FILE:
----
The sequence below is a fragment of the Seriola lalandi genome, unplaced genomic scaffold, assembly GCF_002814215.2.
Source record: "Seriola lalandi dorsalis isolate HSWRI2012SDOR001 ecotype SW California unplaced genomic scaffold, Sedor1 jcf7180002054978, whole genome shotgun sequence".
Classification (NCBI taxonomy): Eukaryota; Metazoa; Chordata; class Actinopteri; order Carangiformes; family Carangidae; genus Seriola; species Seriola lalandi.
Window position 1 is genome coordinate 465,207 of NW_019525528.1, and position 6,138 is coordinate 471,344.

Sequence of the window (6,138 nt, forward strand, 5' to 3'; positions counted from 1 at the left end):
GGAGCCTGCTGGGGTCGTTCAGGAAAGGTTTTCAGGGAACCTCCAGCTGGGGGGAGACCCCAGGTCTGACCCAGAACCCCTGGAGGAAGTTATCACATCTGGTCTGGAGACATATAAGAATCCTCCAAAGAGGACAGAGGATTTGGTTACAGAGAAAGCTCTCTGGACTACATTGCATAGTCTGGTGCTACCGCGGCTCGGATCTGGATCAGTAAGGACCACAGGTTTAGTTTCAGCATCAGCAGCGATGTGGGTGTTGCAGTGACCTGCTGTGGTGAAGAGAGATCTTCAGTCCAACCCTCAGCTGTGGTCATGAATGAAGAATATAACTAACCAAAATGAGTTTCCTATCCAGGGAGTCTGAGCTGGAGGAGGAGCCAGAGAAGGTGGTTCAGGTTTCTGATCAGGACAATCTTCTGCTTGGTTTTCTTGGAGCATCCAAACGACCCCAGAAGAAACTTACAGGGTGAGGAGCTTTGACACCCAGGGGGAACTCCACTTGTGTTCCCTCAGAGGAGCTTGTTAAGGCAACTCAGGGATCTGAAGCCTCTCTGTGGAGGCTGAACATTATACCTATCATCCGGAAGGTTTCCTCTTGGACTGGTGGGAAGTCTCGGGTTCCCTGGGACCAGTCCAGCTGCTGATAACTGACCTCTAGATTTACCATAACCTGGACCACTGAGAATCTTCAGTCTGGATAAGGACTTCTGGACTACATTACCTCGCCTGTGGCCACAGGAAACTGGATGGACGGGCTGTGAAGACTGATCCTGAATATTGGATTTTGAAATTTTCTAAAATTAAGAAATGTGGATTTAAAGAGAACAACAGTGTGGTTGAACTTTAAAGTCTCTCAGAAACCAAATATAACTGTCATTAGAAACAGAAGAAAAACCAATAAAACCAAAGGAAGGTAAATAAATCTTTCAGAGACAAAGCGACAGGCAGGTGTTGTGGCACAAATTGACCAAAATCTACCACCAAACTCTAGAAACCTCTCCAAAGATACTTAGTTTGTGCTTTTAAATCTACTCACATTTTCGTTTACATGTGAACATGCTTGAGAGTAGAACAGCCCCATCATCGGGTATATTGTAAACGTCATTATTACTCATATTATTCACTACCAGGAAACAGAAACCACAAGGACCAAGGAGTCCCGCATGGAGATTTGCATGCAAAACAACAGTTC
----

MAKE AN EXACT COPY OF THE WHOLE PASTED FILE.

The sequence below is a fragment of the Seriola lalandi genome, unplaced genomic scaffold, assembly GCF_002814215.2.
Source record: "Seriola lalandi dorsalis isolate HSWRI2012SDOR001 ecotype SW California unplaced genomic scaffold, Sedor1 jcf7180002054978, whole genome shotgun sequence".
Classification (NCBI taxonomy): Eukaryota; Metazoa; Chordata; class Actinopteri; order Carangiformes; family Carangidae; genus Seriola; species Seriola lalandi.
Window position 1 is genome coordinate 465,207 of NW_019525528.1, and position 6,138 is coordinate 471,344.

Sequence of the window (6,138 nt, forward strand, 5' to 3'; positions counted from 1 at the left end):
GGAGCCTGCTGGGGTCGTTCAGGAAAGGTTTTCAGGGAACCTCCAGCTGGGGGGAGACCCCAGGTCTGACCCAGAACCCCTGGAGGAAGTTATCACATCTGGTCTGGAGACATATAAGAATCCTCCAAAGAGGACAGAGGATTTGGTTACAGAGAAAGCTCTCTGGACTACATTGCATAGTCTGGTGCTACCGCGGCTCGGATCTGGATCAGTAAGGACCACAGGTTTAGTTTCAGCATCAGCAGCGATGTGGGTGTTGCAGTGACCTGCTGTGGTGAAGAGAGATCTTCAGTCCAACCCTCAGCTGTGGTCATGAATGAAGAATATAACTAACCAAAATGAGTTTCCTATCCAGGGAGTCTGAGCTGGAGGAGGAGCCAGAGAAGGTGGTTCAGGTTTCTGATCAGGACAATCTTCTGCTTGGTTTTCTTGGAGCATCCAAACGACCCCAGAAGAAACTTACAGGGTGAGGAGCTTTGACACCCAGGGGGAACTCCACTTGTGTTCCCTCAGAGGAGCTTGTTAAGGCAACTCAGGGATCTGAAGCCTCTCTGTGGAGGCTGAACATTATACCTATCATCCGGAAGGTTTCCTCTTGGACTGGTGGGAAGTCTCGGGTTCCCTGGGACCAGTCCAGCTGCTGATAACTGACCTCTAGATTTACCATAACCTGGACCACTGAGAATCTTCAGTCTGGATAAGGACTTCTGGACTACATTACCTCGCCTGTGGCCACAGGAAACTGGATGGACGGGCTGTGAAGACTGATCCTGAATATTGGATTTTGAAATTTTCTAAAATTAAGAAATGTGGATTTAAAGAGAACAACAGTGTGGTTGAACTTTAAAGTCTCTCAGAAACCAAATATAACTGTCATTAGAAACAGAAGAAAAACCAATAAAACCAAAGGAAGGTAAATAAATCTTTCAGAGACAAAGCGACAGGCAGGTGTTGTGGCACAAATTGACCAAAATCTACCACCAAACTCTAGAAACCTCTCCAAAGATACTTAGTTTGTGCTTTTAAATCTACTCACATTTTCGTTTACATGTGAACATGCTTGAGAGTAGAACAGCCCCATCATCGGGTATATTGTAAACGTCATTATTACTCATATTATTCACTACCAGGAAACAGAAACCACAAGGACCAAGGAGTCCCGCATGGAGATTTGCATGCAAAACAACAGTTC